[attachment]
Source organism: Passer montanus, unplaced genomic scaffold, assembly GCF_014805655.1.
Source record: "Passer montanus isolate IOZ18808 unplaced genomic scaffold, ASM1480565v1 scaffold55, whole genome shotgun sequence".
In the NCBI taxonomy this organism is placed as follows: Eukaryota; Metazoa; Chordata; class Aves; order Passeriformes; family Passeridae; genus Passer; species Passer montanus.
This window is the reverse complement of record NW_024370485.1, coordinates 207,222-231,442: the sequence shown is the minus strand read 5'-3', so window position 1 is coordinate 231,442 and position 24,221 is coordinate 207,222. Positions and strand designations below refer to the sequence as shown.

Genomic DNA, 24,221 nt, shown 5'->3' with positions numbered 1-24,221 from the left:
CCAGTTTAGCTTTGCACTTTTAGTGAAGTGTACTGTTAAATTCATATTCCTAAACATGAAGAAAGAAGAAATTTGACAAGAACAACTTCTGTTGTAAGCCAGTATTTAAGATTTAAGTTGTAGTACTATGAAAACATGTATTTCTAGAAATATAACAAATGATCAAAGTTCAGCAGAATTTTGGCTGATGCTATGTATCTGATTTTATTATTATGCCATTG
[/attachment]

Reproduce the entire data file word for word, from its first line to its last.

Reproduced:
Source organism: Passer montanus, unplaced genomic scaffold, assembly GCF_014805655.1.
Source record: "Passer montanus isolate IOZ18808 unplaced genomic scaffold, ASM1480565v1 scaffold55, whole genome shotgun sequence".
In the NCBI taxonomy this organism is placed as follows: Eukaryota; Metazoa; Chordata; class Aves; order Passeriformes; family Passeridae; genus Passer; species Passer montanus.
This window is the reverse complement of record NW_024370485.1, coordinates 207,222-231,442: the sequence shown is the minus strand read 5'-3', so window position 1 is coordinate 231,442 and position 24,221 is coordinate 207,222. Positions and strand designations below refer to the sequence as shown.

Genomic DNA, 24,221 nt, shown 5'->3' with positions numbered 1-24,221 from the left:
CCAGTTTAGCTTTGCACTTTTAGTGAAGTGTACTGTTAAATTCATATTCCTAAACATGAAGAAAGAAGAAATTTGACAAGAACAACTTCTGTTGTAAGCCAGTATTTAAGATTTAAGTTGTAGTACTATGAAAACATGTATTTCTAGAAATATAACAAATGATCAAAGTTCAGCAGAATTTTGGCTGATGCTATGTATCTGATTTTATTATTATGCCATTG